Miss Mariayam Nakid was born in Ihdin, Zaghartā, Lebanon around March 1911.1
Her paternal grandmother Cattur Habīb Nakid lived in Waterbury, Connecticut and it was decided that she and her family would also settle there. To reach their destination they boarded Titanic at Cherbourg as third class passengers (ticket number 2653 which had cost £15, 14s, 10d).
Her father later recounted the family's experiences in The Waterbury Republican on 25 April 1912.
"The first I knew that the boat was in danger was when one of the officers came running thru (sic) the steerage and told us to go on deck as fast as we could, as the ship was sinking. My wife and I had been sleeping soundly and did not feel any jar. We could see by the slope of the floor that the boat was going down and not waiting to put on any more clothes we rushed up to the deck with the baby. We had to go up three stories before we came to where the boats were. At that time the bow of the boat was way down in the water and the stern was sticking up at a slant, way out of the water... The boat we got into was one of the last to leave the ship and it left in such a hurry that there were only about twenty on board. Six of these were men to row the boat and there was one other man.
The sailors saw my wife who had only her nightgown on, and me with the baby, and motioned for her to take a seat in the boat. She did so. I helped her over the side of the boat and was going to get in with her when one of the sailors pushed me back and motioned for me to stay behind. I pointed to the baby and he took it away from me and gave it to my wife. The baby started to cry and reached out her hands to me, but even then the sailors would not let me get in. Just then I saw another boat nearby being loaded preparatory to going in the water. It was nearly full of women when I saw a man try to get in. The sailors held him back but he managed to break thru (sic) them and jumped into the boat. When he stood up a sailor pulled out a reveolved and shot him. The man's body tumbled over the side of the boat and that was the last I saw of him.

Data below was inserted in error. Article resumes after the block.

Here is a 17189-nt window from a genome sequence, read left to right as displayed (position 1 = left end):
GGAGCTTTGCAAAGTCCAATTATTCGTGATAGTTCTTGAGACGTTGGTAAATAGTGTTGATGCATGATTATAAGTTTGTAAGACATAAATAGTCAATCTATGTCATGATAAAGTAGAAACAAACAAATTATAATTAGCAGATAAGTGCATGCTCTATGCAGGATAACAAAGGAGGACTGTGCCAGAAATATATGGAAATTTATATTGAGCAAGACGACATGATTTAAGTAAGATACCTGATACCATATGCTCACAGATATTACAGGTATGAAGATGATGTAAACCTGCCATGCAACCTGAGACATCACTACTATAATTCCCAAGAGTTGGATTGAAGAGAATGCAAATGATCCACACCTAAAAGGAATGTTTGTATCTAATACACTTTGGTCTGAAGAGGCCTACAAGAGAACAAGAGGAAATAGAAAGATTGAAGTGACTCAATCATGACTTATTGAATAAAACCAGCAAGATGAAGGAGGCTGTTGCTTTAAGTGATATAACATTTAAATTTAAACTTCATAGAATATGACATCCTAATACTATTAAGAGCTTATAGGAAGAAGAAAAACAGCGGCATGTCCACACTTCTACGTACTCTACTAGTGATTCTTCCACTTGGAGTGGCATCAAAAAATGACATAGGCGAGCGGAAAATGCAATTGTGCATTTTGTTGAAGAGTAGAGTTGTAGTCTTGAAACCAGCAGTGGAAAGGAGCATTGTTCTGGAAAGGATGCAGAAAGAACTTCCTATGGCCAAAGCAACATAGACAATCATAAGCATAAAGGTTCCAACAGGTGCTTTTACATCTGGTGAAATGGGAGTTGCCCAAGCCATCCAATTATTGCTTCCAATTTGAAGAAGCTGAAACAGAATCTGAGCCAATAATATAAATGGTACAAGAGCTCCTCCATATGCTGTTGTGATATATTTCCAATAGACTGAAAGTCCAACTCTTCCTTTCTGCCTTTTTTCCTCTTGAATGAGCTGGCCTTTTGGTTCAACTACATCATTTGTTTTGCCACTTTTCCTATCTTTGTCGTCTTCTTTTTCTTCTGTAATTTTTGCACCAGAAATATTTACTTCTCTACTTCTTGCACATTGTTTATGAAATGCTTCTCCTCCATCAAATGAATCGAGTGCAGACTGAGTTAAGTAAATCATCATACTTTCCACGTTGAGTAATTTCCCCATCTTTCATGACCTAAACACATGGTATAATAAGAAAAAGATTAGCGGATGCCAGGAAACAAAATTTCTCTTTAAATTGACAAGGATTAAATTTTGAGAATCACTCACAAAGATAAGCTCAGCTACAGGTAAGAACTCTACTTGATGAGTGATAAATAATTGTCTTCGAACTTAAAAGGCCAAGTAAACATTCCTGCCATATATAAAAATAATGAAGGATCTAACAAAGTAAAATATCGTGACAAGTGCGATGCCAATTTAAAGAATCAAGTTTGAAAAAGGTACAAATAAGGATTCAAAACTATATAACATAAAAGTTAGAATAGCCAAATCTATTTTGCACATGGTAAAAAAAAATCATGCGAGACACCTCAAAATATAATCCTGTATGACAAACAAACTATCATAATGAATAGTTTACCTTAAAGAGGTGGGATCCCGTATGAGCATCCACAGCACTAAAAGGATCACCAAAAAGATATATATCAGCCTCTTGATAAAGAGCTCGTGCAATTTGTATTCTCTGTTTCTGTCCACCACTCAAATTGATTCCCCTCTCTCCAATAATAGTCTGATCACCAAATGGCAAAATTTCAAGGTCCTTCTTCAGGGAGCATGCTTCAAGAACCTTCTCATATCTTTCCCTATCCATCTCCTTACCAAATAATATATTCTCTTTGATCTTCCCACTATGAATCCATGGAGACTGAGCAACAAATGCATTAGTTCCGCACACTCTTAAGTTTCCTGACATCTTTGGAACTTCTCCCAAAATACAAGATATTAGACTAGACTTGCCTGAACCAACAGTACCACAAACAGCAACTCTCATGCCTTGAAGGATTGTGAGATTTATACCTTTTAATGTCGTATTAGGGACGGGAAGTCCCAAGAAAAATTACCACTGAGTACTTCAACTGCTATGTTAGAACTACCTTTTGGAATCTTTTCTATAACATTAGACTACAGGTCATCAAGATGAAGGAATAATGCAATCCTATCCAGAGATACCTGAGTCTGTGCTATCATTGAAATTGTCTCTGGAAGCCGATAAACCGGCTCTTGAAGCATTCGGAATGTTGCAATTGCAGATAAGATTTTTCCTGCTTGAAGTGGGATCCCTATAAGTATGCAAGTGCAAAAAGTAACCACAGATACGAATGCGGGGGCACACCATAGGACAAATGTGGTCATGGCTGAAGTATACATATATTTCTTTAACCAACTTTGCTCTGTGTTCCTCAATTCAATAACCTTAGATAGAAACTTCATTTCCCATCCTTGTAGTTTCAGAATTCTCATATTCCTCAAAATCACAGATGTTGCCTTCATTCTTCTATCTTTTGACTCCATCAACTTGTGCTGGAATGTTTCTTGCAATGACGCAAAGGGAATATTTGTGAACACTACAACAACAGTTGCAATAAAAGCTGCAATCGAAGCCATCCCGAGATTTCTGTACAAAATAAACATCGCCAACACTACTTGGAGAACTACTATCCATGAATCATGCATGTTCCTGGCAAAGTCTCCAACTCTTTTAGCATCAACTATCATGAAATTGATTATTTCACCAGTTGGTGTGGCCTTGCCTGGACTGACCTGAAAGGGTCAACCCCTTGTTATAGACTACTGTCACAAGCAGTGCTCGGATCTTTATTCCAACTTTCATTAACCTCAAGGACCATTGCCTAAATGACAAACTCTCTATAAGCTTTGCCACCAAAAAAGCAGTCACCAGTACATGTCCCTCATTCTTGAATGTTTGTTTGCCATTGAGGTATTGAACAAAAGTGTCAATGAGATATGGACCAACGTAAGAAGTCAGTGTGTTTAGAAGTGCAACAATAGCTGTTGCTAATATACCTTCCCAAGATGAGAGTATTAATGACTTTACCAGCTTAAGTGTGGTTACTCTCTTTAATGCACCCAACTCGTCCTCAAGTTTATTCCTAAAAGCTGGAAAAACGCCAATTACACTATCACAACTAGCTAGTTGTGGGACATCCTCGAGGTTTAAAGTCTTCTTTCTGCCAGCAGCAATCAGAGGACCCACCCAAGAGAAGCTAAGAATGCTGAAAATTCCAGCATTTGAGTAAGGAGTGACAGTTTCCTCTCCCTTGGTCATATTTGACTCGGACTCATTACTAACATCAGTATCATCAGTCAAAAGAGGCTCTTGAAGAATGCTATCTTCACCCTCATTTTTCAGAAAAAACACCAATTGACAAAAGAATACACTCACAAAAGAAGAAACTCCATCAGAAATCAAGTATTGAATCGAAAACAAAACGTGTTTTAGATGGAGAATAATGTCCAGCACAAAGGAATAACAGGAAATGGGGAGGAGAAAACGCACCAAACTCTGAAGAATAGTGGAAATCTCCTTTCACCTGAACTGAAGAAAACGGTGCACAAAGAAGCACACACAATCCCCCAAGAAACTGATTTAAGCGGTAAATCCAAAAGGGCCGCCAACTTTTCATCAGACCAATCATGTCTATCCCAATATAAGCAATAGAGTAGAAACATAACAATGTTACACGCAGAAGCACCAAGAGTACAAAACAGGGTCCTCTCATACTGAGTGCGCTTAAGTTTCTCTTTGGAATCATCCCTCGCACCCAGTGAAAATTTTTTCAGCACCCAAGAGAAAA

I saw it would not be well to take a chance like that and waited. The baby pleaded with the sailors to let me get into the boat but they would not allow it. There was plenty of room there for more., and as there were no more women to get in, I determined to take a chance. . As the boat was being lowered I jumped into it and fell flat on my face. The women covered me over with their skirts and I laid there. There had been so much confusion in casting off that the sailors did not see me jump and of course did not see me afterwards...
Upon arrival in New York Mariayam and her parents were taken care of in St Vincent's Hospital and was also given clothing and money ($62.30). Her grandmother, who had been unaware that her son and his family were travelling aboard Titanic, hastened to New York to meet them.
Mariayam and her family settled in Waterbury, Connecticut, Anglicising their surname to "Nackid" and she becoming known as Maria.
Maria Nackid soon fell ill and died on 30 July 1912 as a result of meningitis. She was the first person among the 712 Titanic survivors to die and was buried in an unmarked grave in Calvary Cemetery, Waterbury.
Her parents continued to live out the rest of their lives in Waterbury and had five more children: Thomas (1913-1962), John A. (1917-1966), Catherine (1921-1954), Anthony Thomas (1923-2001) and Frederick R. (1926-1988). Her father died in 1926 and her mother in 1963. Her last surviving sibling, Anthony, died in 2001. She still has a large number of family members living in the Waterbury area.